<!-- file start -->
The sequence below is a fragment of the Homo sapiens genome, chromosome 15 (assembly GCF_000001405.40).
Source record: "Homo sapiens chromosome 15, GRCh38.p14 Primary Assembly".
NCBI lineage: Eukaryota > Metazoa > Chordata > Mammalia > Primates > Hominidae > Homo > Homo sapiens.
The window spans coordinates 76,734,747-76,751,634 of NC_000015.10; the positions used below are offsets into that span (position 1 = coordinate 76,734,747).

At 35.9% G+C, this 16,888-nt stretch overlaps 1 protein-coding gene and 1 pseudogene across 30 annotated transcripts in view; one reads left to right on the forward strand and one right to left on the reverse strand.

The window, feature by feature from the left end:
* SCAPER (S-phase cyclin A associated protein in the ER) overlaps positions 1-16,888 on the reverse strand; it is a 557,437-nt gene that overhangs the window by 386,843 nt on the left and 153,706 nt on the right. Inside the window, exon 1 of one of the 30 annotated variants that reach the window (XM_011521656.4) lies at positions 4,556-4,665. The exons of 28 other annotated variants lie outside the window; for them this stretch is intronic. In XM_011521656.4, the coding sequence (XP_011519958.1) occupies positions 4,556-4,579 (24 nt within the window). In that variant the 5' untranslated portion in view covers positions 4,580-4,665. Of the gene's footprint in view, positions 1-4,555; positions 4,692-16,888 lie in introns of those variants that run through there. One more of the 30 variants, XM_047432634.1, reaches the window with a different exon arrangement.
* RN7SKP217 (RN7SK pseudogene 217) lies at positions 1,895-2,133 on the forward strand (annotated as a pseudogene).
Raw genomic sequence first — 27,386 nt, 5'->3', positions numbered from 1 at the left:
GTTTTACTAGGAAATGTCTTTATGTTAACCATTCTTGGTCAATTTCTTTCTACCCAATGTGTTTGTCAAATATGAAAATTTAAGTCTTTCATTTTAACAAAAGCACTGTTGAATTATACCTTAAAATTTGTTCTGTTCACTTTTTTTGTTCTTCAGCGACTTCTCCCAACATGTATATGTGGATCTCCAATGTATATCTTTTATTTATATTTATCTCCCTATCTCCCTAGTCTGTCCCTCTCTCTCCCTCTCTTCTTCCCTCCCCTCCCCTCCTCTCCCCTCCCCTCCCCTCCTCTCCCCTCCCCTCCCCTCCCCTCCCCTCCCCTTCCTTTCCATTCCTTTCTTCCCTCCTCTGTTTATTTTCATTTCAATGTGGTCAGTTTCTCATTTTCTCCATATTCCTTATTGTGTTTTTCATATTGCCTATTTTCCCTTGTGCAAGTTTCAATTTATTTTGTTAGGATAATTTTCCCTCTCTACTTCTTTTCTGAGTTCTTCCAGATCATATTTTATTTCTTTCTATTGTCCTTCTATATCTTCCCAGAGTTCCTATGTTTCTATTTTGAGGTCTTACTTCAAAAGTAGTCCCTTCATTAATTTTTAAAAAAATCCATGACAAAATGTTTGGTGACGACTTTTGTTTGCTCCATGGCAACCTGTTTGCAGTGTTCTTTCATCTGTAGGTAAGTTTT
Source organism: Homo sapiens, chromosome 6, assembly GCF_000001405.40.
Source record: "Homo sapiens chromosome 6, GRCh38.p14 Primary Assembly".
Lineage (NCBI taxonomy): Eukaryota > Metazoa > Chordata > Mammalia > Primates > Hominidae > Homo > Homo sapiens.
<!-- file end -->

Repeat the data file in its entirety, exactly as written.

The sequence below is a fragment of the Homo sapiens genome, chromosome 15 (assembly GCF_000001405.40).
Source record: "Homo sapiens chromosome 15, GRCh38.p14 Primary Assembly".
NCBI lineage: Eukaryota > Metazoa > Chordata > Mammalia > Primates > Hominidae > Homo > Homo sapiens.
The window spans coordinates 76,734,747-76,751,634 of NC_000015.10; the positions used below are offsets into that span (position 1 = coordinate 76,734,747).

At 35.9% G+C, this 16,888-nt stretch overlaps 1 protein-coding gene and 1 pseudogene across 30 annotated transcripts in view; one reads left to right on the forward strand and one right to left on the reverse strand.

The window, feature by feature from the left end:
* SCAPER (S-phase cyclin A associated protein in the ER) overlaps positions 1-16,888 on the reverse strand; it is a 557,437-nt gene that overhangs the window by 386,843 nt on the left and 153,706 nt on the right. Inside the window, exon 1 of one of the 30 annotated variants that reach the window (XM_011521656.4) lies at positions 4,556-4,665. The exons of 28 other annotated variants lie outside the window; for them this stretch is intronic. In XM_011521656.4, the coding sequence (XP_011519958.1) occupies positions 4,556-4,579 (24 nt within the window). In that variant the 5' untranslated portion in view covers positions 4,580-4,665. Of the gene's footprint in view, positions 1-4,555; positions 4,692-16,888 lie in introns of those variants that run through there. One more of the 30 variants, XM_047432634.1, reaches the window with a different exon arrangement.
* RN7SKP217 (RN7SK pseudogene 217) lies at positions 1,895-2,133 on the forward strand (annotated as a pseudogene).
Raw genomic sequence first — 27,386 nt, 5'->3', positions numbered from 1 at the left:
GTTTTACTAGGAAATGTCTTTATGTTAACCATTCTTGGTCAATTTCTTTCTACCCAATGTGTTTGTCAAATATGAAAATTTAAGTCTTTCATTTTAACAAAAGCACTGTTGAATTATACCTTAAAATTTGTTCTGTTCACTTTTTTTGTTCTTCAGCGACTTCTCCCAACATGTATATGTGGATCTCCAATGTATATCTTTTATTTATATTTATCTCCCTATCTCCCTAGTCTGTCCCTCTCTCTCCCTCTCTTCTTCCCTCCCCTCCCCTCCTCTCCCCTCCCCTCCCCTCCTCTCCCCTCCCCTCCCCTCCCCTCCCCTCCCCTTCCTTTCCATTCCTTTCTTCCCTCCTCTGTTTATTTTCATTTCAATGTGGTCAGTTTCTCATTTTCTCCATATTCCTTATTGTGTTTTTCATATTGCCTATTTTCCCTTGTGCAAGTTTCAATTTATTTTGTTAGGATAATTTTCCCTCTCTACTTCTTTTCTGAGTTCTTCCAGATCATATTTTATTTCTTTCTATTGTCCTTCTATATCTTCCCAGAGTTCCTATGTTTCTATTTTGAGGTCTTACTTCAAAAGTAGTCCCTTCATTAATTTTTAAAAAAATCCATGACAAAATGTTTGGTGACGACTTTTGTTTGCTCCATGGCAACCTGTTTGCAGTGTTCTTTCATCTGTAGGTAAGTTTT
Source organism: Homo sapiens, chromosome 6, assembly GCF_000001405.40.
Source record: "Homo sapiens chromosome 6, GRCh38.p14 Primary Assembly".
Lineage (NCBI taxonomy): Eukaryota > Metazoa > Chordata > Mammalia > Primates > Hominidae > Homo > Homo sapiens.